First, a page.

This week's ruling by Chief Justice John Roberts restated many of those vital national values. Excessive campaign finance restrictions, he wrote, impermissibly inject the government "into the debate over who should govern." He pointedly added, "And those who govern should be the last people to help decide who should govern."

It doesn't take a political scientist to conclude that congressional incumbents have been the chief beneficiaries of these restrictions. Even with the overwhelming public unhappiness with Congress, they typically have re-election rates of roughly 95%.

A key factor is that the current system makes it much more difficult for challengers to raise money. In most cases, they simply lack the incumbents' access to tap into Washington's deep-pocketed special interests.

This status quo, which has been created chiefly by the so-called political reformers, has had the perverse—but seemingly intended—effect of protecting incumbents in both parties, except for infrequent waves of voter disgust. My objective is to assist challengers in raising funds, and to encourage smarter political ideas.

I clearly am not one of those special interests, nor am I one of the billionaires who have become political targets. Friends call me "your neighbor Shaun." With other activists, I believe that we can change our politics and draw it closer to our communities.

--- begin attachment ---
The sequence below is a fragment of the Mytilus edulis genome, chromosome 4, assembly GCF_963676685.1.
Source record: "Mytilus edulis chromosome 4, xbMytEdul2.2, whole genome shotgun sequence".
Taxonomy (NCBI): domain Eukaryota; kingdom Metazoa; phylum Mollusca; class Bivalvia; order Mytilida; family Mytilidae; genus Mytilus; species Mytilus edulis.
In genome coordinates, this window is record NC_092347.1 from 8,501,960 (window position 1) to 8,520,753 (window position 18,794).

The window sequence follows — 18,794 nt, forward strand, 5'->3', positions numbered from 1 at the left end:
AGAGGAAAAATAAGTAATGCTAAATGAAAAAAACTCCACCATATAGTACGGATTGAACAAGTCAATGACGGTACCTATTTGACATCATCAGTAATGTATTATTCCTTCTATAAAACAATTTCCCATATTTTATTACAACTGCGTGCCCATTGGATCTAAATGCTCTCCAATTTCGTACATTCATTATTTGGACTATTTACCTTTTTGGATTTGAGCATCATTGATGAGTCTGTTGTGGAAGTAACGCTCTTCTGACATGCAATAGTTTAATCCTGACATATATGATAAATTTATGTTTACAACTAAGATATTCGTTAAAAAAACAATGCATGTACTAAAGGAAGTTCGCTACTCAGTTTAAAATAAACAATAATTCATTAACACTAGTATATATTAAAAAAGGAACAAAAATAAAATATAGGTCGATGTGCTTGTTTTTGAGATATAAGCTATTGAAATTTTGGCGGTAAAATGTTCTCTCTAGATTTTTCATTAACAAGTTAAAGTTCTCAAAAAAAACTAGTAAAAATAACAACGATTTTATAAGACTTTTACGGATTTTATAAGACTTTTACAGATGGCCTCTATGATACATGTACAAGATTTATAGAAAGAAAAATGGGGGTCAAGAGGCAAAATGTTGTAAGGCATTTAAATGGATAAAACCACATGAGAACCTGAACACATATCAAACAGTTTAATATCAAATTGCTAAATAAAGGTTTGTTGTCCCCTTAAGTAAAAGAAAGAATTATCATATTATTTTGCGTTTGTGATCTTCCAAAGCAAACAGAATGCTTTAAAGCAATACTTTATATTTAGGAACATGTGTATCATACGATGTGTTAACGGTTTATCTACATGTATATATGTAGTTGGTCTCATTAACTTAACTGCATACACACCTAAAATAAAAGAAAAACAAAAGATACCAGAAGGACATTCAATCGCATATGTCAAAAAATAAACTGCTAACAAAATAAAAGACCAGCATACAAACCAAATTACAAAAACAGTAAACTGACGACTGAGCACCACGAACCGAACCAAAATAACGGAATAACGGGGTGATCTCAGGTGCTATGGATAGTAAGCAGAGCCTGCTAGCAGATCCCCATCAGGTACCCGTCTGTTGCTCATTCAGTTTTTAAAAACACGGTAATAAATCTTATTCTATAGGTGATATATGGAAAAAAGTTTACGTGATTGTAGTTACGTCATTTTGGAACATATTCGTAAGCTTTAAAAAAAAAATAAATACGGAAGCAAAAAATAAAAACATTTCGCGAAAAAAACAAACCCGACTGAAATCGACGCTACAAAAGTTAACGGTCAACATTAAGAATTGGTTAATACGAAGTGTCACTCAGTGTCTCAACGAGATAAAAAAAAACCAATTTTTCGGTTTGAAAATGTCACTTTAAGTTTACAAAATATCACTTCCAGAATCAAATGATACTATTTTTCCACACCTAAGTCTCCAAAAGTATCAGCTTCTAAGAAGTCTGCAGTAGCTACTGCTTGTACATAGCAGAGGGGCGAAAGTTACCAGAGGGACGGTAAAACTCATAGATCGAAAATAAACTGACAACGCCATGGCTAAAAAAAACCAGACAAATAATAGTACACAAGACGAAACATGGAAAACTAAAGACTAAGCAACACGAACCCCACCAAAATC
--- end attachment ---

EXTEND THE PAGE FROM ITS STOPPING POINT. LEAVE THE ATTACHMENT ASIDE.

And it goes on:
Having become part of public life, I have learned that political conflict and rhetoric sometimes can be hard-ball. But I have made a point of fully respecting other players, even if they criticize me.

My support of the First Amendment in this case helps extend those rights to everybody. With the Supreme Court's encouragement, I hope the nation is prepared for a robust and wide-open public debate to address our problems.

Follow @CNNOpinion on Twitter

Join us at Facebook/CNNOpinion

ADVERTISEMENT
Part of complete coverage on
December 25, 2014 -- Updated 0633 GMT (1433 HKT)
Danny Cevallos says the legislature didn't have to get involved in regulating how people greet each other
December 23, 2014 -- Updated 2312 GMT (0712 HKT)
Marc Harrold suggests a way to move forward after the deaths of NYPD officers Wenjian Liu and Rafael Ramos.
December 24, 2014 -- Updated 1336 GMT (2136 HKT)
Simon Moya-Smith says Mah-hi-vist Goodblanket, who was killed by law enforcement officers, deserves justice.
December 24, 2014 -- Updated 1914 GMT (0314 HKT)
Val Lauder says that for 1,700 years, people have been debating when, and how, to celebrate Christmas
December 23, 2014 -- Updated 2027 GMT (0427 HKT)
Raphael Sperry says architects should change their ethics code to ban involvement in designing torture chambers
December 24, 2014 -- Updated 0335 GMT (1135 HKT)
Paul Callan says Sony is right to call for blocking the tweeting of private emails stolen by hackers
December 23, 2014 -- Updated 1257 GMT (2057 HKT)
As Christmas arrives, eyes turn naturally toward Bethlehem. But have we got our history of Christmas right? Jay Parini explores.
December 23, 2014 -- Updated 0429 GMT (1229 HKT)